Response of bambara groundnut (Vigna subterranea (L) Verdc.) landraces to plant density and phosphorus application

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Field experiment was conducted at the Plantation section of the Department of Crop and Soil Sciences at the Kwame Nkrumah University of Science and Technology, Kumasi (6o 43/ N, 1o 36/ W) in the forest zone of Ghana, during the major season (May – September), 2008 to study the response of two bambara groundnut (Vigna subterranea (L) verdc.) landraces to population density and phosphorus application. The experimental design was a 2 x 3 x 3 Factorial in a randomized complete block design (RCBD). Two bambara groundnut landraces (Mottled cream and Nav 4), 3 fertilizer rates (0, 20 and 40 kg P2O5/ha) and 3 plant population densities (30cm x 30cm, 30cm x 40cm and 30cm x 50cm) were randomized in three blocks to give a total of fifty-four (54) plots. The two varieties differed in their growth and yield components. Mottled Cream emerged earlier, flowered and reached maturity earlier than Nav 4. It also had greater 100-seed weight. NAV 4 recorded greater canopy spread and produced more shoot dry matter, pods per plant, greater pod dry weight and higher yield than mottled cream. Population density had significant effect on some growth functions such as leaf area index, crop growth rate, relative growth rate, net assimilation rate and seed yield with the densest stand of 11 plants/m2 (30cm x 30cm) producing the highest values. The results showed that phosphorus application did not have any significant influence on growth and yield components of bambara groundnut probably due to initial medium P levels in the soil. Following the responses of the landraces to the varying growth and yield components, it was observed that the performance of NAV 4 was significantly higher than Mottled Cream. It was also observed from the results that population of 11 plants m-2 is the best among the three population densities in both growth and yield characters. It is therefore recommended that farmers cultivate NAV 4 using plant density of 11 plants/ m2 in both subsistence and commercial farming in order to achieve maximum yield to contribute to food security in the country.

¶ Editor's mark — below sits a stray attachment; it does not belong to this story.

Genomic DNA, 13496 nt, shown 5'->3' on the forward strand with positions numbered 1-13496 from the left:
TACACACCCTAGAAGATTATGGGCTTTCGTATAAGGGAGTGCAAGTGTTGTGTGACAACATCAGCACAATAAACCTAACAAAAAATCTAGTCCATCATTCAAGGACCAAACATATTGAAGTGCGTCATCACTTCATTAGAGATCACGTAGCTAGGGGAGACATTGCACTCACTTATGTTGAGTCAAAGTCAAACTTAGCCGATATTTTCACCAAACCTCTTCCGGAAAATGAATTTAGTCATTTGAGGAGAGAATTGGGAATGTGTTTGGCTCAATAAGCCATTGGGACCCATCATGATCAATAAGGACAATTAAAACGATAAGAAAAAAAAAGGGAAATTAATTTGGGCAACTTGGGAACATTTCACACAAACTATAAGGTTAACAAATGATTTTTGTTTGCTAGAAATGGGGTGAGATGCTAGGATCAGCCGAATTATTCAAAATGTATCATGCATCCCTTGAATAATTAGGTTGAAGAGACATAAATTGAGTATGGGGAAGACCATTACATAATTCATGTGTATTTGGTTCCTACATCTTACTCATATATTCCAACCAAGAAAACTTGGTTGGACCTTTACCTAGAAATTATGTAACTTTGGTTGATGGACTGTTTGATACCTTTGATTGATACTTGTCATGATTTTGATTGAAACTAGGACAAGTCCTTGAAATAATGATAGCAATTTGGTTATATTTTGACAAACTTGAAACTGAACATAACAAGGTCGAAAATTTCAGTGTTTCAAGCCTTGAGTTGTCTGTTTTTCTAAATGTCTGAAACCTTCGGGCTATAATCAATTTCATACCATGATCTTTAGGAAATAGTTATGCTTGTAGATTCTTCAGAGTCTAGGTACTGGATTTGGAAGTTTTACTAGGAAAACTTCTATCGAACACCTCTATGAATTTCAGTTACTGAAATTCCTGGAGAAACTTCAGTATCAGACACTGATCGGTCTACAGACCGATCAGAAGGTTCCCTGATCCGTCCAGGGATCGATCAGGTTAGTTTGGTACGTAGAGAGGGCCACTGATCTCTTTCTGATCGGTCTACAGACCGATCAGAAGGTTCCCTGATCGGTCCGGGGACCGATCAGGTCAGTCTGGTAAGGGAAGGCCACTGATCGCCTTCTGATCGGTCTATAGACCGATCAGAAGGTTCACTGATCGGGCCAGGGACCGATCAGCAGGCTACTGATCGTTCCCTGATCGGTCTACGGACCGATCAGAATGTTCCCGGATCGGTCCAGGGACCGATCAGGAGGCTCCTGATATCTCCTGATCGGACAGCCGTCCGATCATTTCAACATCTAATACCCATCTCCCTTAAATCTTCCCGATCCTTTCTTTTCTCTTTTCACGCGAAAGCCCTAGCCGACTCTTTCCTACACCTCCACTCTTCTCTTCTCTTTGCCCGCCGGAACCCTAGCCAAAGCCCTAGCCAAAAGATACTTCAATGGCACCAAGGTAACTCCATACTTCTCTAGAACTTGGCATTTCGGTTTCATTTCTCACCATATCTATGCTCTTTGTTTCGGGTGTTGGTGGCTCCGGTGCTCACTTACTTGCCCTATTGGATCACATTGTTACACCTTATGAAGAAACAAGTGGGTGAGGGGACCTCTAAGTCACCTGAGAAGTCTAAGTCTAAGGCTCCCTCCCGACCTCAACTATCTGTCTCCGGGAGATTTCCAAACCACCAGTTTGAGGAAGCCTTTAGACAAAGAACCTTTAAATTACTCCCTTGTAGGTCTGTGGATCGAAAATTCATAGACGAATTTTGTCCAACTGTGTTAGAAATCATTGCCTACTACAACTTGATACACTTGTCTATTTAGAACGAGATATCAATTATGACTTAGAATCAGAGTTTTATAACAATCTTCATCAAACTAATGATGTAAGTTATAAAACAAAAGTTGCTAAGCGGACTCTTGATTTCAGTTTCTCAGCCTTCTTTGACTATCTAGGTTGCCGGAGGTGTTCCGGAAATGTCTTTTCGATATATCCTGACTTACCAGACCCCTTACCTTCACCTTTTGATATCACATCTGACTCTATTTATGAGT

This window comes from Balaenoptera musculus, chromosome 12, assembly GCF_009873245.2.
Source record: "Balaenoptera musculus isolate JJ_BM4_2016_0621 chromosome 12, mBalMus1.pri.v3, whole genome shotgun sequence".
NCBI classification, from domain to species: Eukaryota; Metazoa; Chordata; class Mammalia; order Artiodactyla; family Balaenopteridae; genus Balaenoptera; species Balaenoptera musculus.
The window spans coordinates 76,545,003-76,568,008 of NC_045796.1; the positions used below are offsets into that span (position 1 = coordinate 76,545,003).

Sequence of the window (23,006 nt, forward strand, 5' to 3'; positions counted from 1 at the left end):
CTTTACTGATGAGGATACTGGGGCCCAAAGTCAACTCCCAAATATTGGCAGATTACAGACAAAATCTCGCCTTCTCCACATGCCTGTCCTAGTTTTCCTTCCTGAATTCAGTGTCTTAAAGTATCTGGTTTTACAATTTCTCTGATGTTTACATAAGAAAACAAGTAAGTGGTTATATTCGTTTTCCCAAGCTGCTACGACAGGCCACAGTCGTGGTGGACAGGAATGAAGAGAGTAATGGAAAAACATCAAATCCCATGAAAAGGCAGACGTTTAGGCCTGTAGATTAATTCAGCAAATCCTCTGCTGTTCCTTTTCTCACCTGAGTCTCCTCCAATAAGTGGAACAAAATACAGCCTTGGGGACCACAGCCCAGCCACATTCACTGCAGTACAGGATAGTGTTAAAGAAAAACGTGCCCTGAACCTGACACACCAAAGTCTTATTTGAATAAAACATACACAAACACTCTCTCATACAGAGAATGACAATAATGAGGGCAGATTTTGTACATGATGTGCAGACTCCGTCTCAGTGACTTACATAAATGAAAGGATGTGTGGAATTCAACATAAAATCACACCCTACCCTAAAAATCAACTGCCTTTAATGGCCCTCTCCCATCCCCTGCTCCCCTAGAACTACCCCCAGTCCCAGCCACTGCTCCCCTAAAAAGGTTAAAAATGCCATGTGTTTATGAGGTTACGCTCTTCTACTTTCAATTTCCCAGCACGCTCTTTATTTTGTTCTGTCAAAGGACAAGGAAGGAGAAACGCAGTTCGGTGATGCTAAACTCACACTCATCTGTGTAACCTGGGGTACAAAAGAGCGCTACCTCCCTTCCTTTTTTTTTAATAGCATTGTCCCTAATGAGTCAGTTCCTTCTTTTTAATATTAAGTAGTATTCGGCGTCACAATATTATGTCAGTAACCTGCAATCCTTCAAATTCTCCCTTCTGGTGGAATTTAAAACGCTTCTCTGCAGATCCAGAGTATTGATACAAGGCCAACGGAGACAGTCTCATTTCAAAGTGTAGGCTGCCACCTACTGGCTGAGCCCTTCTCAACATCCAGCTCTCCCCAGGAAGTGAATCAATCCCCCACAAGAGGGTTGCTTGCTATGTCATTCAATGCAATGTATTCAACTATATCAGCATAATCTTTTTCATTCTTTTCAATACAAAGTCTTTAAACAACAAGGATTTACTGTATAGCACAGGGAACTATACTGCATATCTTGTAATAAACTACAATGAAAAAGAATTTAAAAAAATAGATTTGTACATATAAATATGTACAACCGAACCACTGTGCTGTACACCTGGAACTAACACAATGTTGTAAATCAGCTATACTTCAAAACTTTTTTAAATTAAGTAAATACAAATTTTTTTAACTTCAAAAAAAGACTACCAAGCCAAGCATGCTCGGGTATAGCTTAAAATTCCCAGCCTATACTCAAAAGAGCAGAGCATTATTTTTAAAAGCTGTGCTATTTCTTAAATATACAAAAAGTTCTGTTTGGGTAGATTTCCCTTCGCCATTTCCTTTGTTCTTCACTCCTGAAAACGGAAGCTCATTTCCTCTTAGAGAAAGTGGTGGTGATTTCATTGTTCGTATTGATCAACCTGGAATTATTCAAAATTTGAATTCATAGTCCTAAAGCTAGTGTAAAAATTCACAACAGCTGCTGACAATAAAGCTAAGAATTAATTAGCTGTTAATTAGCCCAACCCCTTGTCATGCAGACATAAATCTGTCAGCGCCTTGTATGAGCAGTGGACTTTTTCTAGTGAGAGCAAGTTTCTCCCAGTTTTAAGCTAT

A thesis submitted to the School of Graduate Studies, Kwame Nkrumah University of Science and Technology in partial fulfilment of the requirement for the award of Master of Science in Agronomy, March-2013